“A study of human reaction time shows that it takes too long for a response message to reach the part of the body that should respond if the attacker is within touching distance. Unless the attacker telegraphs, it is impossible to know when the attack is coming, and by the time it is seen it is too late to move out of the way. In the days of the Wild West this reflex lag cost a lot of would be gun fighters their lives. Often they thought that getting the drop on someone meant that the person was under their control. Many of them were shocked and amazed when their intended victim drew and fired his weapon before they could discharge theirs (and I might add dam well dead because they didn’t shoot when they had the chance). Any modern quick draw artist can do the same thing. They will let you hold a cocked gun in a situation where you only have to discharge your weapon before they can draw and fire, and they will beat you every time because of reflex lag.”
Jesse Glover, Bruce Lee: Between Wing Chun and Jeet Kune Do
In the last few years, I’ve been very focused on that fleeting moment between the initiation of a conflict and the kickoff of violence. Its pretty clear from many sources (Geoff Thompson, Niels Bohr, etc) that the outcome of a violent encounter is heavily dependent on who acts first and how definitive their action is. There are a lot of ideas to unpack in this space. How far do you go in your first action? Your options are endless and each one has ethical, legal, and physical ramifications. It seems pretty clear that the safest option in a conflict is a well-executed ambush, but this has all sorts of ramifications as above (especially ethical and legal). If faced with aggression I can reason or negotiate. Sometimes this doesn’t work (see all streetfights and Chamberlain’s appeasement of Hitler, out of infinite examples). If we move to physical responses, we have an ever-accelerating range of options, from the innocuous to the ridiculous. I can respond with a “hard stare,” a “fence,” a shove, a punch, a kick, a knife, a handgun, shotgun, rifle, sniper rifle, a grenade, and other ordnance all the way up to the nuclear option. I can handle it myself or get my friends. Getting my friends can range from my best mate to a gang up to my army against your army. Throw in all the possible implements of war (tanks, artillery, battleships, aircraft, etc). It’s silly but I like to think of it in this broad manner. Conflict is conflict.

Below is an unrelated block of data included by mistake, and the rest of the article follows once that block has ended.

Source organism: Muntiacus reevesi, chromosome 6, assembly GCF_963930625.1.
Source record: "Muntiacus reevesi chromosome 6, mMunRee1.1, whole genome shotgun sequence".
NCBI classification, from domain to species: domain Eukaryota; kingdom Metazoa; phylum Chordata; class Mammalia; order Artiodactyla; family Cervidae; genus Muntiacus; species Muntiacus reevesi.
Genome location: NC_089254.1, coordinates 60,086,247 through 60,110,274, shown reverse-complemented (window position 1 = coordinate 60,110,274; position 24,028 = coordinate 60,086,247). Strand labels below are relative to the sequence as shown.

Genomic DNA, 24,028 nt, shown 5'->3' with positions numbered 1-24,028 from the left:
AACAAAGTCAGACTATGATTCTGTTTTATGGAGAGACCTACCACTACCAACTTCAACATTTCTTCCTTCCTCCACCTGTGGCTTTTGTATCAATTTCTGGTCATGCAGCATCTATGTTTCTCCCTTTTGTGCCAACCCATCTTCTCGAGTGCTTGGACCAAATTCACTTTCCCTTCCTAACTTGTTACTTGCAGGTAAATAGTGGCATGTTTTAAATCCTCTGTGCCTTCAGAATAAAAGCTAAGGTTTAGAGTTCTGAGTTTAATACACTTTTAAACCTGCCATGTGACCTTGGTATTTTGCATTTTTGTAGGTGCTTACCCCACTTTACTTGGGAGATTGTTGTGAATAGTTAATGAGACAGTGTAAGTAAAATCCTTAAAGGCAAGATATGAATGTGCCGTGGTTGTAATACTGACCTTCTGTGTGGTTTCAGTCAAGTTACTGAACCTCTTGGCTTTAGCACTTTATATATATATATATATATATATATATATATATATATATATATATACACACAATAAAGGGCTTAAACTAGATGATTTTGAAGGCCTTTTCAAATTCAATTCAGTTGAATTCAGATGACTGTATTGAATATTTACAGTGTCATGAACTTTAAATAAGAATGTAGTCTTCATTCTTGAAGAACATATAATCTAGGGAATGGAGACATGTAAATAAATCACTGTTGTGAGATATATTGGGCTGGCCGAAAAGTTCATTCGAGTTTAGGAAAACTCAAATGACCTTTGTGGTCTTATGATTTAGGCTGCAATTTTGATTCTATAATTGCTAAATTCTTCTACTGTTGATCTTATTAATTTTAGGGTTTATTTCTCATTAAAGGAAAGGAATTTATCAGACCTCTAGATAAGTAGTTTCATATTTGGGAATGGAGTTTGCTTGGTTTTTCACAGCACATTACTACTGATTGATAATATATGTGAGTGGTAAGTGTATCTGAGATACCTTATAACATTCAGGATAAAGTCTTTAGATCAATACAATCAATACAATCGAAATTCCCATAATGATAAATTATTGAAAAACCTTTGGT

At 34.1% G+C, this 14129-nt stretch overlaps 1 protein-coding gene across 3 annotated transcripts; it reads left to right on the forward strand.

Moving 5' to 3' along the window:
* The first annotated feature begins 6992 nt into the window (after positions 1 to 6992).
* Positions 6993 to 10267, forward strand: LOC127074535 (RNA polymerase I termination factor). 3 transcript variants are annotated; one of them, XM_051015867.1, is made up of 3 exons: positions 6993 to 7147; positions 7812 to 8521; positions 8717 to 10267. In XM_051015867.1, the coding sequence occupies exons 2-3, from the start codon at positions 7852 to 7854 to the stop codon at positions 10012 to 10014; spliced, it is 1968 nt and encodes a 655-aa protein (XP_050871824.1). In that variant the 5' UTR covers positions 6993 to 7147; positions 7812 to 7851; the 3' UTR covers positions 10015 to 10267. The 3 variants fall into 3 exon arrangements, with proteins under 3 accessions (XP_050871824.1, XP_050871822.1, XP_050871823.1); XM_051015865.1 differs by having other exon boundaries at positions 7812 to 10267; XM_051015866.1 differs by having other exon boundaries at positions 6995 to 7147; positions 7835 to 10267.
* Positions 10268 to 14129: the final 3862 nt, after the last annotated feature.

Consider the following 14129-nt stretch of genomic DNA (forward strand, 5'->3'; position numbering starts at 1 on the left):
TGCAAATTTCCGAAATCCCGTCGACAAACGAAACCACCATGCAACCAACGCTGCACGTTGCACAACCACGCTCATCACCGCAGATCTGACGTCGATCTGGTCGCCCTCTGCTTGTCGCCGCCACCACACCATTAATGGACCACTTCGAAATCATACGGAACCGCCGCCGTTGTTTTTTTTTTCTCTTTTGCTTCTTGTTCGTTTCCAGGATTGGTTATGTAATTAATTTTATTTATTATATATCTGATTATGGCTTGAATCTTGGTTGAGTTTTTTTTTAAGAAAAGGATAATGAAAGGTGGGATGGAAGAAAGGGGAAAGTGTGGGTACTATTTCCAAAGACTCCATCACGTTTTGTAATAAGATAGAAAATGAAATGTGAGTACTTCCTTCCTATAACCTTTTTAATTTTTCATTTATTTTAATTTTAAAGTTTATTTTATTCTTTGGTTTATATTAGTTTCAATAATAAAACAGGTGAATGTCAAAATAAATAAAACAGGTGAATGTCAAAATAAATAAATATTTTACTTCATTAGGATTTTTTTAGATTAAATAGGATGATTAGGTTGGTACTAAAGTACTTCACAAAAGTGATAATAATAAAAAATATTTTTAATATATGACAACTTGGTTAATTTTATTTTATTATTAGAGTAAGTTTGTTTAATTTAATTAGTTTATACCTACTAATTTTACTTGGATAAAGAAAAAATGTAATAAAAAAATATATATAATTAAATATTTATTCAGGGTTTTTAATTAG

Its all “who you know” and where do you draw the line.
In one sense, the First World War was a family squabble (King George V of Great Britain, Tsar Nicholas II of Russia, and Kaiser Wilhelm II of Germany were first cousins — their grandmother was Queen Victoria).
How far are you prepared to go, especially in that moment before anything has kicked off? This is one of the reasons I think the whole MMA vs Classic Martial Arts vs street fighting approaches is a confused area. There is a very big difference between climbing into a ring with someone you know, where many actions are off the table, and where you know what skills they have and whether they are armed (they’re not) versus the complete mystery that is a random encounter.
Some fighting methods (in fully trained and competent hands) are a more full bore than others. Aikido is hypothetically non-lethal only. Methods like Esrima and some forms of Silat will pretty quickly pull a knife and they are really good at shaving that time between the deployment of the weapon and fatal consequences down close to zero. There are lots of people walking around strapped who will draw and shoot without much provocation. There are other people who might find out where you live and wipe out your whole family over a perceived offense (see various gangs, mobs, and serial killers). Allegedly, former Patriots Tight End Aaron Hernandez shot two random guys dead over some minor scuffle in a Boston bar, maybe due to the consequences of CTE.
So you have to keep all this in mind in your training, if you’re training for the street and would like to be prepared for the extremely unlikely event that you’ll run into someone who is dangerous, touchy, maybe even crazy. How do you respond in that grey area between the contact and the initiation of violence? Legally, you cannot hit first. So you have to recognize the nature of your situation (violence is about to happen) and you have to be primed (like Glover’s gunfighter). And you have to finish the fight when you don’t know if the other person is armed or has a friend or friends (or is the very rare but possible person who is both connected and vindictive).
These are useful thought experiments to have if you are someone training to be prepared for violence.